Southampton, England (UPI) Feb 14, 2011
British researchers say the discovery of deep-sea volcanic vents in the Antarctic's Southern Ocean suggests they're more common than previously thought.
Deep-sea vents are hot springs on the seafloor, where mineral-rich water nourishes colonies of microbes and animals.
Around 250 such vents have been discovered worldwide in the three decades since scientists first encountered them in the Pacific. Most have been found on a chain of undersea volcanoes called the mid-ocean ridge but very few are known in the Antarctic, a release from the U.K. National Oceanography Center said Monday.
Scientists aboard the Royal Research Ship James Cook, using an underwater camera system, found slender 10-foot-tall mineral towers with shimmering hot water gushing from their peaks, and gossamer-like white mats of bacteria coating their sides.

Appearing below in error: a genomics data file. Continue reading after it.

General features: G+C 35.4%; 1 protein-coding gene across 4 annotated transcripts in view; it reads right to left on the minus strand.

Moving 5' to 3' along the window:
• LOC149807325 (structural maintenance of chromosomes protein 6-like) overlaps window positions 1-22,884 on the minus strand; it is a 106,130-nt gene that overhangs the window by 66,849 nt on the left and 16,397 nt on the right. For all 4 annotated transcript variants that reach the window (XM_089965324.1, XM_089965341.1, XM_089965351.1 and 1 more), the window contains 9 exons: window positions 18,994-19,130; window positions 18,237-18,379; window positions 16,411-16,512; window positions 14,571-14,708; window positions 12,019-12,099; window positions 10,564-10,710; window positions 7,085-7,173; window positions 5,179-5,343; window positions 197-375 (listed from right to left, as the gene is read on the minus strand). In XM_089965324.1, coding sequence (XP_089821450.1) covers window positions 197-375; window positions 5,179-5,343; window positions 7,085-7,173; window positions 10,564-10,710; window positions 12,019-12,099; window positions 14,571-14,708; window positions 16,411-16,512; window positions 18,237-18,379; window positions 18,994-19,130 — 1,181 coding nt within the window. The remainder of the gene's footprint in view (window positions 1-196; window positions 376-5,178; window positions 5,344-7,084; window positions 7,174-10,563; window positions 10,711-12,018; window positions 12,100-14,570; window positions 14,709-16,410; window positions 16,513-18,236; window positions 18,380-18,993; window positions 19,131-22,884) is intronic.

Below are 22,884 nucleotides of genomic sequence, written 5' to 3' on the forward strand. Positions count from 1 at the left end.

"When we caught the first glimpse of the vents, the excitement was almost overwhelming," Leigh Marsh, a University of Southampton doctoral student, said.
The vents were found at a depth of 1,700 feet in a newly discovered seafloor crater close to the South Sandwich Islands, a remote group of islands about 300 miles southeast of South Georgia.
Researchers say they hope their study of the new vents will add to their understanding of the distribution and evolution of life in the deep ocean, the role deep-sea vents play in controlling the chemistry of the oceans, and the diversity of life that can thrive in different conditions in the ocean depths.
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Beyond the Ice Age
VIMS Team Glides Into Polar Research
Gloucester Point VA (SPX) Jan 21, 2011
Researcher Walker Smith of the Virginia Institute of Marine Science, College of William and Mary, has been conducting shipboard studies of biological productivity in Antarctica's Ross Sea for the last three decades. This year he's letting underwater robots do some of the work. Smith and graduate student Xiao Liu are using a two-year grant from the National Science Foundation to deploy an ... read more
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